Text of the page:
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Baruch College Issues Rankings on Corporate Social Responsibility (CSR) Reports for 629 of the World's Largest Companies

Spanish Utility Endesa, S.A. Ranks #1 in College’s CSR-Sustainability Monitor

New York, New York – December 1, 2017 - Baruch College’s Weissman Center for International Business has released the 2016 Edition of the CSR-Sustainability Monitor® that examines the quality of CSR reports issued by 629 of the world’s largest companies in twenty industries.

According to the findings of Baruch College’s newly released CSR-Sustainability Monitor, the Spanish utility Endesa, S.A. was the top ranking company for CSR reporting. Other top companies include Canada’s Barrick Gold, the Ford Motor Company, and Acer, the electronics manufacturer in Taiwan.

This year’s report marks the Center’s third major release of rankings in CSR reporting during the last five years. The complete 2016 CSR-Sustainability Monitor database is available online at

Why Examining CSR Reporting Matters

In the past two decades, there has been growing public concern around the world about the impact of corporate strategies and operations on the environmental, economic, and social conditions. In addition, it has been recognized that high-profile failures from bribery scandals to environmental disasters can have a significant impact on corporate profitability, access to new markets, and market capitalization.

In response to these concerns, a growing number of large companies are communicating with the public about their non-financial risks and impacts in annual CSR reports. Over the last five years, the rate of non-financial report publication among S&P 500 companies has dramatically increased from 20% to 82%.

Although information in these reports is used by investors and other company stakeholders in their decision-making, a majority are dissatisfied with the content of CSR reports. Even within the same industry, reports vary significantly in terms of the topics covered, the specificity of information provided, and the use of third party assurance. Now that so many companies recognize the importance of having a CSR report, the quality of information in these reports seems to be emerging as the next big issue.

In order to improve comparability of the quality of CSR reports, and enhance transparency, researchers at the Weissman Center for International Business, under the direction of University Distinguished Professor S. Prakash Sethi and Saxe Distinguished Professor of Finance Terrence F. Martell, developed the CSR-Sustainability Monitor. The Monitor evaluates the information quality in CSR reports based on a set of the most common CSR topics.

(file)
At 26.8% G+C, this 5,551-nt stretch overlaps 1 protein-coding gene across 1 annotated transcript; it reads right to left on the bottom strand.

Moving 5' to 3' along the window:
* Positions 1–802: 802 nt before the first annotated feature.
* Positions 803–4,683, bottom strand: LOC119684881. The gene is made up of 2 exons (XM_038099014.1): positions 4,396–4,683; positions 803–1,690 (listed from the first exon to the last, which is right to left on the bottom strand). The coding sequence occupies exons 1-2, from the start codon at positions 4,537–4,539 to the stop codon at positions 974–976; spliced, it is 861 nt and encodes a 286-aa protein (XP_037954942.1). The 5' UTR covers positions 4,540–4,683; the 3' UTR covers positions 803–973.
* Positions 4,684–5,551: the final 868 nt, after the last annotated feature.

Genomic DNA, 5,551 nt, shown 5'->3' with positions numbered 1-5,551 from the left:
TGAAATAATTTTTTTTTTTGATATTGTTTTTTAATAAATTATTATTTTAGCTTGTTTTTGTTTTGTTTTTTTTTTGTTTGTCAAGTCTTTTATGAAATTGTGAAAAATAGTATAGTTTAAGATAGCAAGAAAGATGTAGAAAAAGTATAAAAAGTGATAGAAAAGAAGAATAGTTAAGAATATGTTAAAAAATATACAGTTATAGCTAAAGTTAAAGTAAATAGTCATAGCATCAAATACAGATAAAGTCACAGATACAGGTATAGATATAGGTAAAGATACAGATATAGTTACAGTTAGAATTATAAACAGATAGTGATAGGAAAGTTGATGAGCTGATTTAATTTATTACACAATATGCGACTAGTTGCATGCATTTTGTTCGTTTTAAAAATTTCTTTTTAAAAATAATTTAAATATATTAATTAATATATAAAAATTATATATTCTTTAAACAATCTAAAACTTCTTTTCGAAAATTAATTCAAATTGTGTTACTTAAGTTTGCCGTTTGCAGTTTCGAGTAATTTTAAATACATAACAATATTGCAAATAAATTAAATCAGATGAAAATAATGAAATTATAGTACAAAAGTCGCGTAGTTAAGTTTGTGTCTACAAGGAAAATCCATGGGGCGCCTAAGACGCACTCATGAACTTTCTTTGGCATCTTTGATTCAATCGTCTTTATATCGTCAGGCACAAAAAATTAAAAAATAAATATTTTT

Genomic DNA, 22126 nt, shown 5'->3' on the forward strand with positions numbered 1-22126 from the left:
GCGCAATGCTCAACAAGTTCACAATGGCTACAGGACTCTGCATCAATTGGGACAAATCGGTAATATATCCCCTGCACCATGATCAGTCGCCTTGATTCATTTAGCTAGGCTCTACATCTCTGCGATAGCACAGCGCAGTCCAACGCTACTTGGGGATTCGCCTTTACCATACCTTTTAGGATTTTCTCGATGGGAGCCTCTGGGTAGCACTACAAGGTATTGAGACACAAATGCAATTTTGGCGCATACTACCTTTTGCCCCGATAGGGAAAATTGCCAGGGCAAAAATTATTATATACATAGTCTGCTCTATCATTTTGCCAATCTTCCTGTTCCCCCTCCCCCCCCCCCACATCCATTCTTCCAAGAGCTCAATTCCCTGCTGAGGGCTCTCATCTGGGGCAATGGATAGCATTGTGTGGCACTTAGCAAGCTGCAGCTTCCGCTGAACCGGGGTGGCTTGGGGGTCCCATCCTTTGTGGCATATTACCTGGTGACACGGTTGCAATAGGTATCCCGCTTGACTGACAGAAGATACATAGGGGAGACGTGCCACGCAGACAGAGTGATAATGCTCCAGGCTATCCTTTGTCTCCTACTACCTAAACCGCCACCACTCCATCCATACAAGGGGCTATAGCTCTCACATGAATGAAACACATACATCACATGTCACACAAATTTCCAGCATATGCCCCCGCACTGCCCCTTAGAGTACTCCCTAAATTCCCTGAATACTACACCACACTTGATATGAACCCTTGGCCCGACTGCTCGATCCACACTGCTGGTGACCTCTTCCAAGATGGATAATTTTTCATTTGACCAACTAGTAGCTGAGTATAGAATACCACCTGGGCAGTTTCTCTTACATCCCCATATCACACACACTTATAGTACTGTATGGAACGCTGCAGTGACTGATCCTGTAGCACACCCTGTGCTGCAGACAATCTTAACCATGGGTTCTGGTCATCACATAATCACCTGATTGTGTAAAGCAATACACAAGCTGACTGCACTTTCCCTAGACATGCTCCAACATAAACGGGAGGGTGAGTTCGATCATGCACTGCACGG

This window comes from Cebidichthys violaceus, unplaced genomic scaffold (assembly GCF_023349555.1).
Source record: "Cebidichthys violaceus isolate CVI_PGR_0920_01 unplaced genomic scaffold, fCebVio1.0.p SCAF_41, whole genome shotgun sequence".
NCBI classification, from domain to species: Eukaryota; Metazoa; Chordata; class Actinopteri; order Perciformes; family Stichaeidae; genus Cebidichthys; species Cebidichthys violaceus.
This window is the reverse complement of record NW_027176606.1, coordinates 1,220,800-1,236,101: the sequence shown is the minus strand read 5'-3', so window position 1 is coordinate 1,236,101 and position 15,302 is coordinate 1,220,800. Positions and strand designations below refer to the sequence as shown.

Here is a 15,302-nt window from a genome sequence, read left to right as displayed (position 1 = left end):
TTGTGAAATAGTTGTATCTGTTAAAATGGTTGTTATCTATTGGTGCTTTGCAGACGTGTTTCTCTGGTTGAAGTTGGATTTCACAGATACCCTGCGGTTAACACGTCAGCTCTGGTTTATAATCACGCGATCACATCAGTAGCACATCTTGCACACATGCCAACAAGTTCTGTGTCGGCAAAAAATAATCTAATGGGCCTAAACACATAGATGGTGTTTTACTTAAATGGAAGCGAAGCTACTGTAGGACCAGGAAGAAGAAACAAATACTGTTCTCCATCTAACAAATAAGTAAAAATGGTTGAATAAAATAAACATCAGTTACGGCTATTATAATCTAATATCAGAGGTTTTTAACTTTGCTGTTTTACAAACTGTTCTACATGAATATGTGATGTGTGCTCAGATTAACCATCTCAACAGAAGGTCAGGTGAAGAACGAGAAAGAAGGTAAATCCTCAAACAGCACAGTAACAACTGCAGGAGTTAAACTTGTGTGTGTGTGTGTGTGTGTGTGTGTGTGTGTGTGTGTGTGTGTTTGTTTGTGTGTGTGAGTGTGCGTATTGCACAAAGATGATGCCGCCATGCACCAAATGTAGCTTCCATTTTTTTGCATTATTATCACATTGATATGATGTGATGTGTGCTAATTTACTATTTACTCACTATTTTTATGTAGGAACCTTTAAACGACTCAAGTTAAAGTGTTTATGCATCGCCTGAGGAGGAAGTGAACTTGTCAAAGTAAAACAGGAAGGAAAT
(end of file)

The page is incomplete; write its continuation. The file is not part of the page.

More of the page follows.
Key Findings of the 2016 Analysis:

  • Company scores ranged from 4.5 to 80.50 with a median of 42.75 (on a scale of 100), which indicates a large disparity in the quality of information in CSR reports. This variation in the quality of reports is largely due to the lack of standardization in CSR reporting and the accompanying divergence of views on what information is really relevant and needed to assess risk.
  • Overall, only 42 percent of reports included a statement of assurance from a public accounting/auditing firm or a specialized integrity assurance provider, though the percentage is trending up.
  • Among the three largest sample size regions, Western Europe had the highest median score followed by East Asia and then North America.
  • Of the 629 companies in the sample, Endesa S.A., a Spanish utilities company, was the top overall scorer. Barrick Gold Corporation, a Canadian mining company, was ranked second followed by Ford Motor Company from the U.S. ranked third and Acer Incorporated, a Taiwanese electronics company, ranked fourth.

An Analytic Tool for Comparing Corporate Social Responsibility Reports

Baruch College’s Weissman Center for International Business created the CSR-Sustainability Monitor as a tool to analyze corporate social responsibility reporting from the largest U.S. and international companies. The CSR-Sustainability Monitor measures the quality of information provided by a company in its CSR reporting only, and does not represent an assessment or ranking of a company’s actual performance or activities in the area of CSR.

The Center has made the 2016 CSR-Sustainability Monitor database available online at This site enables users to search companies and review CSR reporting quality scores in a variety of industries and across regions. In addition, users can conduct side-by-side comparisons of companies to review scores. Users can also compare a company’s 2016 results to reports in earlier editions of the Monitor.

Capabilities of the CSR-Sustainability Monitor

  • offers a range of measures for comparing CSR reports in terms of their scope of coverage, specificity of detail, and degree of external verification
  • enables companies to compare their reports across industry and region, creating a market-driven incentive for companies to improve their CSR reporting to gain competitive advantage resulting in higher quality non-financial information to the investing public;
  • provides guidance for companies initiating their own CSR reporting; and offers the institutional investing community, and the analysts that support that community, an independent assessment of the quality of CSR information.


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